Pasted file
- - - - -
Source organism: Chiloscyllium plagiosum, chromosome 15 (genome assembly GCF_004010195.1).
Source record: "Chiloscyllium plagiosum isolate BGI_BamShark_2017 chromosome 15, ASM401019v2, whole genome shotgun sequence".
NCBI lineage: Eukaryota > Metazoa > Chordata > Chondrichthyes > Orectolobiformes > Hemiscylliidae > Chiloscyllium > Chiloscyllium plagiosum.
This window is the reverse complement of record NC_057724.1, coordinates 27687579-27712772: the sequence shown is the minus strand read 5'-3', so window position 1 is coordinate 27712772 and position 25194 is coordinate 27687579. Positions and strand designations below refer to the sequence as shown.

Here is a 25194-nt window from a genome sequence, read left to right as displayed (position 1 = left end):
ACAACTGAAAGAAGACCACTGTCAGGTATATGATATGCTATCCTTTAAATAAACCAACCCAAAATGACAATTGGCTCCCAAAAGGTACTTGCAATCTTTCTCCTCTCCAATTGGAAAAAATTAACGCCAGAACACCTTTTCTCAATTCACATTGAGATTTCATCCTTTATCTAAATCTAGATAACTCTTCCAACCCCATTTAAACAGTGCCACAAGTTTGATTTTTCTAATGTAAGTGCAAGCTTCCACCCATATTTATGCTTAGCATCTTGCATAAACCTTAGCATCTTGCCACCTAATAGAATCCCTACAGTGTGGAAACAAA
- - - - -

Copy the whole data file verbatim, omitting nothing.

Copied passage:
Source organism: Chiloscyllium plagiosum, chromosome 15 (genome assembly GCF_004010195.1).
Source record: "Chiloscyllium plagiosum isolate BGI_BamShark_2017 chromosome 15, ASM401019v2, whole genome shotgun sequence".
NCBI lineage: Eukaryota > Metazoa > Chordata > Chondrichthyes > Orectolobiformes > Hemiscylliidae > Chiloscyllium > Chiloscyllium plagiosum.
This window is the reverse complement of record NC_057724.1, coordinates 27687579-27712772: the sequence shown is the minus strand read 5'-3', so window position 1 is coordinate 27712772 and position 25194 is coordinate 27687579. Positions and strand designations below refer to the sequence as shown.

Here is a 25194-nt window from a genome sequence, read left to right as displayed (position 1 = left end):
ACAACTGAAAGAAGACCACTGTCAGGTATATGATATGCTATCCTTTAAATAAACCAACCCAAAATGACAATTGGCTCCCAAAAGGTACTTGCAATCTTTCTCCTCTCCAATTGGAAAAAATTAACGCCAGAACACCTTTTCTCAATTCACATTGAGATTTCATCCTTTATCTAAATCTAGATAACTCTTCCAACCCCATTTAAACAGTGCCACAAGTTTGATTTTTCTAATGTAAGTGCAAGCTTCCACCCATATTTATGCTTAGCATCTTGCATAAACCTTAGCATCTTGCCACCTAATAGAATCCCTACAGTGTGGAAACAAA